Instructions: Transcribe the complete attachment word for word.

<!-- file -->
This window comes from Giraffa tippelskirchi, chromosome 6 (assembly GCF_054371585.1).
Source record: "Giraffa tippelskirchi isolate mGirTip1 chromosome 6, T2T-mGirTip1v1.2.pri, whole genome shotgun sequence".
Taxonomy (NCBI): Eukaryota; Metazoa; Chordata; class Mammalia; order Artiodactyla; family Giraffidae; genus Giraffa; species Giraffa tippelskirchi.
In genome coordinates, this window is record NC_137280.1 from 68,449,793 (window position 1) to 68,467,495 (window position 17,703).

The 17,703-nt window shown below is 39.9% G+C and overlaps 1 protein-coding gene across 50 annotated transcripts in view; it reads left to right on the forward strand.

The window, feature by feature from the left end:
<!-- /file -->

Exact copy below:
This window comes from Giraffa tippelskirchi, chromosome 6 (assembly GCF_054371585.1).
Source record: "Giraffa tippelskirchi isolate mGirTip1 chromosome 6, T2T-mGirTip1v1.2.pri, whole genome shotgun sequence".
Taxonomy (NCBI): Eukaryota; Metazoa; Chordata; class Mammalia; order Artiodactyla; family Giraffidae; genus Giraffa; species Giraffa tippelskirchi.
In genome coordinates, this window is record NC_137280.1 from 68,449,793 (window position 1) to 68,467,495 (window position 17,703).

The 17,703-nt window shown below is 39.9% G+C and overlaps 1 protein-coding gene across 50 annotated transcripts in view; it reads left to right on the forward strand.

The window, feature by feature from the left end: